Sustaining relationships in residence can be difficult

Millenials relationships are influenced by the online word leading to many people postponing long-term relationships. (Aaron Shumaker / cc Flickr). Millenials relationships are influenced by the online word leading to many people postponing long-term relationships. (Aaron Shumaker / cc Flickr).

Shaun Fitl

Life Reporter

Finding a romantic partner isn’t always easy, but living in residence gives people a unique opportunity to interact on a personal level.

School residence can be a challenging place to build lasting relationships, however. People are in constant contact with each other and that leaves little room for privacy and time alone.

“You have to work on some kind of system whereby you can talk about when you feel too invaded or you need a bit of space,” said Daniel Andreae, a professor of psychology at the University of Guelph-Humber. “Being in the same place doesn’t necessarily mean you have to be with them all the time.”

There could be issues in developing a relationship with somebody you are living with, he said.

“The problem comes along if it doesn’t work out,” Andreae said. “You’re with somebody in residence and then you part ways or something happens and you have to face them every day and that causes stress for the individuals involved.”

Privacy is very important for a person’s mental health, he said.

“We’re all like prisms in a sense with light shining off different parts of us,” Andreae said. “There are times when we want to be social and times when we want to be private and reflect on ourselves… we must strive for a balance in that.”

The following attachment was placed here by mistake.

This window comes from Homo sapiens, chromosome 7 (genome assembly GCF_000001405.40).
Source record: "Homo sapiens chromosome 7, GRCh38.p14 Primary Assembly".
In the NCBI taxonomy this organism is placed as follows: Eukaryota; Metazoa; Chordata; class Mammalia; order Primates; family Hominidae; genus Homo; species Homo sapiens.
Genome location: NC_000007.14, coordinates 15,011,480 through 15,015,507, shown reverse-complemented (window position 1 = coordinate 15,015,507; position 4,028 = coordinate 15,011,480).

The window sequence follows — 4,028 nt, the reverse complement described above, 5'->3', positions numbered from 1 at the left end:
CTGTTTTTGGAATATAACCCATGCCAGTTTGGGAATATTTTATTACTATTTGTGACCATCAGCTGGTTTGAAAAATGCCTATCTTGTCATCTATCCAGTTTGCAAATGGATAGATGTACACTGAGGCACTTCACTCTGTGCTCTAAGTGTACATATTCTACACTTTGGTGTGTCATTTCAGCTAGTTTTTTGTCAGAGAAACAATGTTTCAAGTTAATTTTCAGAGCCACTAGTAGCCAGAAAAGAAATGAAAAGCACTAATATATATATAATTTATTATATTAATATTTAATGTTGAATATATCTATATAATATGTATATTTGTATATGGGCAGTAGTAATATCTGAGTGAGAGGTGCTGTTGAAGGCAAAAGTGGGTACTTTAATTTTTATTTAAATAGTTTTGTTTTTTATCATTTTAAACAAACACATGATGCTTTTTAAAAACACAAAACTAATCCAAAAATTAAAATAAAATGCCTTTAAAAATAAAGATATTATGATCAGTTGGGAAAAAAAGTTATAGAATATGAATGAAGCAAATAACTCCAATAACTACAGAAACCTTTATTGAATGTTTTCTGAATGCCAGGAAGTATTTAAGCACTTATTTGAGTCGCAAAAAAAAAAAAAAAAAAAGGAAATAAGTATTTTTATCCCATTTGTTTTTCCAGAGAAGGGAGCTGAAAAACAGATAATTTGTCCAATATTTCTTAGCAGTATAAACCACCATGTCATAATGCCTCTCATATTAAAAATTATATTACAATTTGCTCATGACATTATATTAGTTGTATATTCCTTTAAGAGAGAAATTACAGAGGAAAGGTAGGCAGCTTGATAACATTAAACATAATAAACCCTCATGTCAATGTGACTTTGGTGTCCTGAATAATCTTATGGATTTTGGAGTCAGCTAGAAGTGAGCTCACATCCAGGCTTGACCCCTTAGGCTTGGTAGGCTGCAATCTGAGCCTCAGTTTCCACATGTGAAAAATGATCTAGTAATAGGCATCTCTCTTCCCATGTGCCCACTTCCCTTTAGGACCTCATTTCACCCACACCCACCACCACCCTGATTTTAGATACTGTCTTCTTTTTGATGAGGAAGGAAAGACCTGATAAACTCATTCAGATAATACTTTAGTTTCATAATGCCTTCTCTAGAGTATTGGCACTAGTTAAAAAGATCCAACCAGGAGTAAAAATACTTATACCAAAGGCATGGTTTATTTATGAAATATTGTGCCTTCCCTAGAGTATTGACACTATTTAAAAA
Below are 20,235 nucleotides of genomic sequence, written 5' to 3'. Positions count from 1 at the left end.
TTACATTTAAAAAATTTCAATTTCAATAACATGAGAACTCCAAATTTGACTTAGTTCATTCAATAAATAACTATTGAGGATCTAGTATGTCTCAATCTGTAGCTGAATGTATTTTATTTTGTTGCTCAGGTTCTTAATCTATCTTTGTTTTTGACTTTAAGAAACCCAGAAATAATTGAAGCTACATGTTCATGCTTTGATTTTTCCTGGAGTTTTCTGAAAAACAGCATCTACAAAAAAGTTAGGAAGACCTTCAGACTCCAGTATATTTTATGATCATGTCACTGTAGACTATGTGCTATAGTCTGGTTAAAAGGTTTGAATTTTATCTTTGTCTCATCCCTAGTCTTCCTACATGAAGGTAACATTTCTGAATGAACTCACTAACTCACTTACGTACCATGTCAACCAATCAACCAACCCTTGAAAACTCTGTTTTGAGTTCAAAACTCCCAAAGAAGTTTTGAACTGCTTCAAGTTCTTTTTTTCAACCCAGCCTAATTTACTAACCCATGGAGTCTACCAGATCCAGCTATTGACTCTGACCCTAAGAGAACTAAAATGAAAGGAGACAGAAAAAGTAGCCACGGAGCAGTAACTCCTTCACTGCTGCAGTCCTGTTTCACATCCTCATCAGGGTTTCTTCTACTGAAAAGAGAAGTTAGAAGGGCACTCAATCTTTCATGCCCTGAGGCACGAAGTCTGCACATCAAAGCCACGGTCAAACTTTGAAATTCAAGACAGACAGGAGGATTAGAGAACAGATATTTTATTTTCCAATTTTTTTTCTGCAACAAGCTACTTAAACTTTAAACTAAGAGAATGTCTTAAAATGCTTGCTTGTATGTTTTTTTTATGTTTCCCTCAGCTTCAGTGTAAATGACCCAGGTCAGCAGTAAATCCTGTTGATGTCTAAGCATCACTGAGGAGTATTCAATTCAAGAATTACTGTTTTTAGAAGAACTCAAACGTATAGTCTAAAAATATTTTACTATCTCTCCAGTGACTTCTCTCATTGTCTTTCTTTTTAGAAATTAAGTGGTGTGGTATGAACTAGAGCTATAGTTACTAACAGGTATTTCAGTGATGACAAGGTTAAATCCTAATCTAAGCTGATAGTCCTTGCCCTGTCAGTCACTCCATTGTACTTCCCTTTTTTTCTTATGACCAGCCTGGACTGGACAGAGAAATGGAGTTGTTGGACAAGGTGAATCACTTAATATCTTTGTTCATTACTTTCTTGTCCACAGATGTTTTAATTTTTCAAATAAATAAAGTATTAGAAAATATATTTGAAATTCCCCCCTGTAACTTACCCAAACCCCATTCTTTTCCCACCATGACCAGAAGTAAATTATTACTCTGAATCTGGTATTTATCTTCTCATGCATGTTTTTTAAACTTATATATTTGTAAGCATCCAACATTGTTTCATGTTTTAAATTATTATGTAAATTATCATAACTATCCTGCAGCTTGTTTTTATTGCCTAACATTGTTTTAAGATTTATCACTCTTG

When the relationship fails, it could be up to the residence assistants to handle the situation.

“Every situation is different and it depends on how we get this information,” said Jeck Baconga, a residence life coordinator at Humber College. “If a student approaches an RA saying they are in an abusive relationship, we would probably call public safety or the police because it is out of our scope.”

“But if it is just a breakup between two students who met in residence, they would manage it as adults like anywhere else,” said Baconga.

“Relationships generally fall under personal counselling,” said Liz Sokol, a counsellor at Humber North campus Counselling Services, which helps with a range of personal issues.

“There is no particular method for dealing with relationship issues. It depends what the person was presented with and how they’ve been  impacted,” said Sokol.

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